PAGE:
Meet Rickey Gates, the Man Who Ran 3,700 Miles Across America
Gates embarked on a 5-month-long expedition that took him from South Carolina to California.
As Rickey Gates watched the results of the 2016 presidential election roll in, he realized something: Americans were deeply divided, and no one was talking to one another. In effort to connect with his home country, Gates decided to run across it.
So on March 1, 2017, Gates embarked on a 5-month-long running expedition that would take him from Folly Beach, S.C. all the way to San Francisco, Calif.
"They say that you cannot know the world without knowing your own backyard," Gates said at the beginning of his trip. "In a time of uncertain politics and a crescendo of differences, I have chosen to slow things down, simplify my life and get to know my country at a step-by-step intimacy."
Gates traversed a total of 3,700 miles through trails, roads, rivers, and snowy mountains. He went "unsupported," which means he had no RV, no bed, no beers, and no friend cooking him meals. It was just him, his sneakers, and his backpack.
This was by design. He wanted to force himself to be uncomfortable, to ask for help from total strangers, to seek out human interaction, and most importantly, to experience the small moments of kindness and humanity.
"The way you choose to travel changes the way you see a place and the way a place sees you," he says.
Gates's trans-American journey paints a portrait of America, one that captures the spirit of the country and makes us realize we're not as divided as we think. (You can check out Gates's book, Cross-Country, here.)
I interviewed Gates about his life-changing journey, the mental resilience it took to get him through some dark patches, and why he's optimistic about our collective humanity.
(Below is an excerpt of the interview, but I encourage you to listen and watch to the full interview here:)
In your documentary Transamericana, a man named Jim Steele opened his wallet and gave you all his money even though you told him you didn't need it. What did you think of that act of kindness?
GATES: It illuminated to me that we always have something to give to other people. I felt like I could see it most clearly in Arkansas when this gentleman — after I insisted three times that I didn't need the money — was giving me the money in large part because he personally needed to. It was doing something for him, and I still think about that specific moment to this day and think about all the times in my life where I have been generous either with time or money toward other people and how good it felt to me to be able to do that. On that trip, I was providing an opportunity for other people to do something good, something they knew was good in that moment. To do good is certainly not a one-sided thing.
You said, "There's this level of generosity where people look out for each other. It wasn't the wealthiest people who were giving me money." What did you mean by that?
Exactly that. You could see with Jim's truck that he could've spent that money on his truck. He could've spent it on any number of things, and I think the closer you are to the bottom, the closer you are to understanding how much a few dollars goes or how far a smile or a kind word goes. The further you get away from that, the more alien it becomes to you, and the more you're distanced and disenchanted by it.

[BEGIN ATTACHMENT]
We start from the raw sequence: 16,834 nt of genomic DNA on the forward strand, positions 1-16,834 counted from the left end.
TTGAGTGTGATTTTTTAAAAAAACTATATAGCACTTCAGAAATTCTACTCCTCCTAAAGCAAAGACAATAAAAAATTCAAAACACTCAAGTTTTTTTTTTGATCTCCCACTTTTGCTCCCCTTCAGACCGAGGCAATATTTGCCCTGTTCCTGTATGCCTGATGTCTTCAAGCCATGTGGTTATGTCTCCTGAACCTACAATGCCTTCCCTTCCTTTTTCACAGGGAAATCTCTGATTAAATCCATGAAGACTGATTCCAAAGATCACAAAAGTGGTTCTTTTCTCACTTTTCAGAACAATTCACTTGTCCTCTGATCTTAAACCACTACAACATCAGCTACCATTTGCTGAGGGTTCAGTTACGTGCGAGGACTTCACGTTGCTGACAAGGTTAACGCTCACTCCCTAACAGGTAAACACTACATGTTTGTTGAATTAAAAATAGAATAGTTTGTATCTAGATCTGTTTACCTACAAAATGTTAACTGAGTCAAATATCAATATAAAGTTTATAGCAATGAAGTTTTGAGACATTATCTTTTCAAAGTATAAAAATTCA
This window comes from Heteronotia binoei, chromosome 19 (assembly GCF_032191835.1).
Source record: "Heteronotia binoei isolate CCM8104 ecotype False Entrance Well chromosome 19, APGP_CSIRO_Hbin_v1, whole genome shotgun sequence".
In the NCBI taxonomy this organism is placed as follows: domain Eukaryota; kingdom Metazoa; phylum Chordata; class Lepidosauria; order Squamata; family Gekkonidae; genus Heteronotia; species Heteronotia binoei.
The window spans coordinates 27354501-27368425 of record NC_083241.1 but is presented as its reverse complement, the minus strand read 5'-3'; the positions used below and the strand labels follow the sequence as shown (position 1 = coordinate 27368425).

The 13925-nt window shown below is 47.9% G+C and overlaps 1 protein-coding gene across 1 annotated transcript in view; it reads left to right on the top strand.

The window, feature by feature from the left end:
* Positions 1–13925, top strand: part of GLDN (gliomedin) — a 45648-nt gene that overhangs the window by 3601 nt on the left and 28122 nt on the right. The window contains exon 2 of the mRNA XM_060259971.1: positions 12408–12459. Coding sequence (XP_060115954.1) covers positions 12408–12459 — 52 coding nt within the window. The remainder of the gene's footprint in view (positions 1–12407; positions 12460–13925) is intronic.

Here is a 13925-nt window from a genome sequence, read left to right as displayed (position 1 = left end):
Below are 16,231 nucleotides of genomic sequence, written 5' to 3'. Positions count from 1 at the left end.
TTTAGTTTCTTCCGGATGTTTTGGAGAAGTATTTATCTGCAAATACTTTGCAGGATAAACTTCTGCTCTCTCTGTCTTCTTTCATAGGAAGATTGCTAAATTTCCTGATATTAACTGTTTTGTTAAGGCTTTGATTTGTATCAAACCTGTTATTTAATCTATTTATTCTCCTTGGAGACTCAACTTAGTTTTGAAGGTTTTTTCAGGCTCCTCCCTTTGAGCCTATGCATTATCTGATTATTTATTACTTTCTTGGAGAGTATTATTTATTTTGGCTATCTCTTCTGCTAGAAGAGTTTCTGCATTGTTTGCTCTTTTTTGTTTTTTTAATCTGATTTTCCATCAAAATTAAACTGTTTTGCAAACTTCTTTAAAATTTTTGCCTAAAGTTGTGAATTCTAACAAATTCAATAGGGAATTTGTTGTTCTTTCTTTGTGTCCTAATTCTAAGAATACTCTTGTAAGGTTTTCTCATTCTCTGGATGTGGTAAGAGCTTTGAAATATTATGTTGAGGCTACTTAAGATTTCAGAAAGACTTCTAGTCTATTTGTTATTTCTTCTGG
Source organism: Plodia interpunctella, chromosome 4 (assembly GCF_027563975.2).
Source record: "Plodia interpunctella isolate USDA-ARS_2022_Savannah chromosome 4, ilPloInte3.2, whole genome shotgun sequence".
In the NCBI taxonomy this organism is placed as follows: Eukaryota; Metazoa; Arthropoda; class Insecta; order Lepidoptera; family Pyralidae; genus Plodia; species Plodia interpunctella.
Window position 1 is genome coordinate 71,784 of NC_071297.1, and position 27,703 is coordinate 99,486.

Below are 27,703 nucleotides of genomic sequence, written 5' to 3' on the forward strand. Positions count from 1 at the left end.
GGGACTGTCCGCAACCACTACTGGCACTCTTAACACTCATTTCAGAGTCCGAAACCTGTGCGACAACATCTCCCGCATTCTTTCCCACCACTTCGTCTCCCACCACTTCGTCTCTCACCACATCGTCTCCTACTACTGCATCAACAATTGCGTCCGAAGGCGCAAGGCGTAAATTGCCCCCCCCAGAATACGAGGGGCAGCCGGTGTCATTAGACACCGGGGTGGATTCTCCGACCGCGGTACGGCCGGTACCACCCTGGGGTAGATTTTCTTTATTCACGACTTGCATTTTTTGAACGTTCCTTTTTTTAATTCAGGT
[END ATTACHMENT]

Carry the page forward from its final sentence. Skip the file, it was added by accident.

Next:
You mentioned that we're all 90% the same and 10% different, but politicians tend to latch on to that 10%. What are some of the characteristics you found were common among everyone you met?
I said politicians and media. I think the media does it just as much. It's a powerful tool to divide us and make us feel different from others. The similarities we all have are really simple basic needs: We want shelter. We want a good education for our kids. We want friends. We want family. We want to feel safe. We want to be able to believe what we want to believe and pursue the dreams we want to pursue. So when you take all of that, that's most of our daily life right there.
How important is travel to gaining perspective and developing empathy?
Before I did this run across the country, I had spent the better part of 15 years traveling around the world, seeing every single continent. But it's funny that I had gained empathy for so many places around the world, but I hadn't yet gained that same empathy for my own home country.
The differing of politics and opinions and beliefs was just as vast within our own borders as it is from United States to places around Europe or even Africa. It's immensely important to travel and see other cultures, but I am also careful to recognize that you can do that without leaving your home country, and frankly, I think you can do that without leaving your own town.
What is a challenge that we can set for ourselves to stress test ourselves and help us better understand ourselves and our neighbors?
Look at the path that you take today from where you live to go to the grocery store and realize how often it's the same path. It's almost the same path every single day. The next time you go to the grocery store, choose a completely different way of getting there. Just look at what you notice differently on that simple little walk — whether it's a few blocks or a mile. The day after that, try a different path to go to the grocery store — or go to a different grocery store.
We call them "desire lines," which are these paths that we take almost in an animalistic nature where we don't even think about them at a certain point. To challenge that part of us in order to see something different is so important.